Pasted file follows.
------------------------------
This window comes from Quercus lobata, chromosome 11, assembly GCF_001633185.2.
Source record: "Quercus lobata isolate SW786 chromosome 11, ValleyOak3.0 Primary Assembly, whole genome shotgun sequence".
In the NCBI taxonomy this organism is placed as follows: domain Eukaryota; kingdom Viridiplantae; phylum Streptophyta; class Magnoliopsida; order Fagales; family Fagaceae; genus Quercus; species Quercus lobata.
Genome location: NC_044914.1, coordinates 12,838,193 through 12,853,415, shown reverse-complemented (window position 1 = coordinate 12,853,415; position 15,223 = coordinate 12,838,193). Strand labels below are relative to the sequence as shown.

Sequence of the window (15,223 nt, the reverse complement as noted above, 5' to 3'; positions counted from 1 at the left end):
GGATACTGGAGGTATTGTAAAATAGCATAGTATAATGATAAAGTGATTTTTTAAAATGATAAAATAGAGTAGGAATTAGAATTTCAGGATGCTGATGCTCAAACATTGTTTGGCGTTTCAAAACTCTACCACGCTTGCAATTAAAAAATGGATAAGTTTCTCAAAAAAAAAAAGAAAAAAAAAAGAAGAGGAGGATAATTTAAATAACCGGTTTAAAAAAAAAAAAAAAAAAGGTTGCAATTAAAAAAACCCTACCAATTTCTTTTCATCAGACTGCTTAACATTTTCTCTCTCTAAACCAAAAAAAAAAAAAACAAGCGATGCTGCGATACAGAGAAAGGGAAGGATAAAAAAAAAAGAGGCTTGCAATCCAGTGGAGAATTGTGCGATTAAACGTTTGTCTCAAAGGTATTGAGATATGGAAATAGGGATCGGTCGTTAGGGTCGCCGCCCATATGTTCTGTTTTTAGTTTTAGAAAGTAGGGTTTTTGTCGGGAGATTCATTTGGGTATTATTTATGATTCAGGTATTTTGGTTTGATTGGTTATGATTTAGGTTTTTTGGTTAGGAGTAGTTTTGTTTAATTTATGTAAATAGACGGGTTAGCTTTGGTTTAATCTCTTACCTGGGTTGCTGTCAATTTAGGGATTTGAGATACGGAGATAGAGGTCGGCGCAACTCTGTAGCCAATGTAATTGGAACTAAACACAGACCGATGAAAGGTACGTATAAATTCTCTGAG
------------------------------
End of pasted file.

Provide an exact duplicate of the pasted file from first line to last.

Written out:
This window comes from Quercus lobata, chromosome 11, assembly GCF_001633185.2.
Source record: "Quercus lobata isolate SW786 chromosome 11, ValleyOak3.0 Primary Assembly, whole genome shotgun sequence".
In the NCBI taxonomy this organism is placed as follows: domain Eukaryota; kingdom Viridiplantae; phylum Streptophyta; class Magnoliopsida; order Fagales; family Fagaceae; genus Quercus; species Quercus lobata.
Genome location: NC_044914.1, coordinates 12,838,193 through 12,853,415, shown reverse-complemented (window position 1 = coordinate 12,853,415; position 15,223 = coordinate 12,838,193). Strand labels below are relative to the sequence as shown.

Sequence of the window (15,223 nt, the reverse complement as noted above, 5' to 3'; positions counted from 1 at the left end):
GGATACTGGAGGTATTGTAAAATAGCATAGTATAATGATAAAGTGATTTTTTAAAATGATAAAATAGAGTAGGAATTAGAATTTCAGGATGCTGATGCTCAAACATTGTTTGGCGTTTCAAAACTCTACCACGCTTGCAATTAAAAAATGGATAAGTTTCTCAAAAAAAAAAAGAAAAAAAAAAGAAGAGGAGGATAATTTAAATAACCGGTTTAAAAAAAAAAAAAAAAAAGGTTGCAATTAAAAAAACCCTACCAATTTCTTTTCATCAGACTGCTTAACATTTTCTCTCTCTAAACCAAAAAAAAAAAAAACAAGCGATGCTGCGATACAGAGAAAGGGAAGGATAAAAAAAAAAGAGGCTTGCAATCCAGTGGAGAATTGTGCGATTAAACGTTTGTCTCAAAGGTATTGAGATATGGAAATAGGGATCGGTCGTTAGGGTCGCCGCCCATATGTTCTGTTTTTAGTTTTAGAAAGTAGGGTTTTTGTCGGGAGATTCATTTGGGTATTATTTATGATTCAGGTATTTTGGTTTGATTGGTTATGATTTAGGTTTTTTGGTTAGGAGTAGTTTTGTTTAATTTATGTAAATAGACGGGTTAGCTTTGGTTTAATCTCTTACCTGGGTTGCTGTCAATTTAGGGATTTGAGATACGGAGATAGAGGTCGGCGCAACTCTGTAGCCAATGTAATTGGAACTAAACACAGACCGATGAAAGGTACGTATAAATTCTCTGAG